We have implemented the QlikView Join, Keep and Concatenate in QvScriptor, a new revolutionary tool, able to generate QlikView script from visual schema.
We have written this small doc for the help file and we thing interesting to share it with the community as we found only partial explanations about the methods.
The QlikView script functions JOIN, KEEP and CONCATENATE can sometimes be used to solve the same problem, but there are important differences that should be understood.
Examine the sample tables below. Note that they share one common field name, "Key".
Also note that Table1 has a Key value "3" that is not present in Table2 and that Table2 has a key 4 that is not present in Table1.
JOIN will combine rows where the Key value matches.
Here's what the merged table will look like after the different join methods.
Note that QlikView merge the two tables after a Join.
Note: The explicit join keyword (= Outer Join) in QlikView script language performs a full join of the two tables. The result is one table. In many cases such joins will result in very large tables. One of the main features of QlikView is its ability to make associations between tables instead of joining them, which greatly reduces memory usage, increases processing speed and offers enormous flexibility. Explicit joins should therefore be generally avoided in QlikView scripts. The keep functionality was designed to reduce the number of cases where you need to use explicit joins
|OUTER JOIN (Table1)||LEFT JOIN (Table1)|
|2|| A2 ||C2||2||A2||C2|
|RIGHT JOIN (Table1)||INNER JOIN (Table1)|
The keep prefix between two load or select statements has the effect of reducing one or both of the two tables before they are stored in QlikView, based on the intersection of table data. The keep keyword must always be preceded by one of the prefixes inner,left or right. The selection of records from the tables is made in the same way as in a corresponding join.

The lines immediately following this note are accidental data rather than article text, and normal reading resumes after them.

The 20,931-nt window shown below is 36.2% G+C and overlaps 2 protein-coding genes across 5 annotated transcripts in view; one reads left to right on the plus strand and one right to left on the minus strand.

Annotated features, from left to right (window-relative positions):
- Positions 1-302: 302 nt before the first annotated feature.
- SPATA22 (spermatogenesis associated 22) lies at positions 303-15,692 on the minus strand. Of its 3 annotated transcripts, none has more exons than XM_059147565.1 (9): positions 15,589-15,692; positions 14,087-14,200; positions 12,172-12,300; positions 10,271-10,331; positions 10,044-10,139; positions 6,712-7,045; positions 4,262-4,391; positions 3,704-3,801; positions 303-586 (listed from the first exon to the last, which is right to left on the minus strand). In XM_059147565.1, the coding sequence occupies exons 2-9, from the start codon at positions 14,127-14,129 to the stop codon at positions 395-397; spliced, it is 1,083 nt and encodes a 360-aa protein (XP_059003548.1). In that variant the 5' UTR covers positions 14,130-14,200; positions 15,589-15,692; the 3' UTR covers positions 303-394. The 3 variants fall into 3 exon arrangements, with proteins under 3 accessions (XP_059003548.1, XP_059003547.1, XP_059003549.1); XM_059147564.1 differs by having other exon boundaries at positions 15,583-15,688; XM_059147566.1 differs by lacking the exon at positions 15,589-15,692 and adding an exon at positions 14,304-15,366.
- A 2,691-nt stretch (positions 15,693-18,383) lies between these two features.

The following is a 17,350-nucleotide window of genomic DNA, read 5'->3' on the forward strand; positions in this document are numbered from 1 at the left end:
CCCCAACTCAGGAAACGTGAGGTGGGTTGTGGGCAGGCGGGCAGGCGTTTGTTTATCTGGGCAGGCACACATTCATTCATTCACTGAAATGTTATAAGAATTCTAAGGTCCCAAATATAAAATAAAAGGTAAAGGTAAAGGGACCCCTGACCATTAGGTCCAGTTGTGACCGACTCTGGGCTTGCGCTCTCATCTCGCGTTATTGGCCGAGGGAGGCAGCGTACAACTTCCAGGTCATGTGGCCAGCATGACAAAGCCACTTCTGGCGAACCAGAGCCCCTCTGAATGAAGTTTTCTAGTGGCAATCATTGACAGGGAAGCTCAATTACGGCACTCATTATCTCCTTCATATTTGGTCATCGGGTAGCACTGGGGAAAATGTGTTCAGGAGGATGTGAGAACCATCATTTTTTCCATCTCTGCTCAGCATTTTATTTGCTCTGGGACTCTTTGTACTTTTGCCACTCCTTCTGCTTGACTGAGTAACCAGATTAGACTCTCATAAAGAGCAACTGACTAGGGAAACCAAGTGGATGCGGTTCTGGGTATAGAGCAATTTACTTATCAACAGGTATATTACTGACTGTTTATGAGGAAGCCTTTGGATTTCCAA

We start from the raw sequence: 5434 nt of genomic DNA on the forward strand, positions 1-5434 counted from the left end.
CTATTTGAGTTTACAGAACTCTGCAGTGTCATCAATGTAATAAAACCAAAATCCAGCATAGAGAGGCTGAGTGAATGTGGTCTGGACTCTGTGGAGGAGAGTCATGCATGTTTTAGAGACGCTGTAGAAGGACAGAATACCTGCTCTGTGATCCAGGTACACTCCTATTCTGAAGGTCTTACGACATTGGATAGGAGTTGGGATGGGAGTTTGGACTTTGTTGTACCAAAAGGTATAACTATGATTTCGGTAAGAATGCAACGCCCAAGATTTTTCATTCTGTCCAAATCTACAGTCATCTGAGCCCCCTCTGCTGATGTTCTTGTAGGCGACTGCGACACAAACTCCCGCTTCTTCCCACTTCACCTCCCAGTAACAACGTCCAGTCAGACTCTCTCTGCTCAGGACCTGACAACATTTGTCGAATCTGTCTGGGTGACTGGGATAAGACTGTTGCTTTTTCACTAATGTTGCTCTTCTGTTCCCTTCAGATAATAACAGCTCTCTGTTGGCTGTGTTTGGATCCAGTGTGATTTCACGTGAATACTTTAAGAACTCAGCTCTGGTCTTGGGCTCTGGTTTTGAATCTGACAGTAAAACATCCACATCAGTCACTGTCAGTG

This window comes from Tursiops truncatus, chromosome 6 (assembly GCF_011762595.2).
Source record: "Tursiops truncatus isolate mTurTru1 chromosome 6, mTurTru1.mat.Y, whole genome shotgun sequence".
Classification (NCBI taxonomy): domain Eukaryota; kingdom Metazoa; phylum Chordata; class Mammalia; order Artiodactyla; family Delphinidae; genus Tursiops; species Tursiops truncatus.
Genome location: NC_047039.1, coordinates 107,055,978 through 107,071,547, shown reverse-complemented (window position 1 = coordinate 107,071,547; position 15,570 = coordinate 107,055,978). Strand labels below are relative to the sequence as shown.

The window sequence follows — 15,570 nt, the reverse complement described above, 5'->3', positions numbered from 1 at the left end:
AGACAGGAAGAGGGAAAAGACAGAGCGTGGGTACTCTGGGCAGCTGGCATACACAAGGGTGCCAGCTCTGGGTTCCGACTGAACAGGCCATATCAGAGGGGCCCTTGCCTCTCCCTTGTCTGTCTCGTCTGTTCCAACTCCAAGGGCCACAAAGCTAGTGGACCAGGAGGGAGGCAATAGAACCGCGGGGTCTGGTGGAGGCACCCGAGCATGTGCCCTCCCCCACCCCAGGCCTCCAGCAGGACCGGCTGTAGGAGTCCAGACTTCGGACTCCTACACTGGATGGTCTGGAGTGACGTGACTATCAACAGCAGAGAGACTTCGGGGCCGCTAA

However, the two tables are not joined and will be stored in QlikView as two separately named tables.
Now let's look at Concatenate. Concatenate appends the rows of one table to another. Concatenate never merges any rows. The number of rows in a concatenated table is always the sum of the rows from the two input tables. Here's what our sample data will look like after Concatenate.
CONCATENATE (Table1) LOAD * RESIDENT Table2;
Rows with like Key values are not merged together. The rows from Table2 are simply appended to Table1. Because the tables have different fields, rows will have null values for the fields from the "other" table.
this is a good overview - but there is one important issue it doesn't address:
The example for the LEFT JOIN - right now, I am only interested in that particular one and I have only looked at that - is a simple one: There is a unique key in table2 and so the LEFT JOIN works as you would expect, the number of records in the result matches the nr. of records in the original table1.
If, however, the key used in table2 is not unique, then the LEFT JOIN will, as I understand it, retain all those records from table2 that match the key in table1, so the result will have more records than the original table1.
Depending on the business application, this might be correct - it can be compared to a WHERE EXISTS clause and if the multiple records add a required detail level, that is all right, but if what you want is an additional info that should be there only once for every key_in_table1, then a non-unique key in your table2 represents an issue.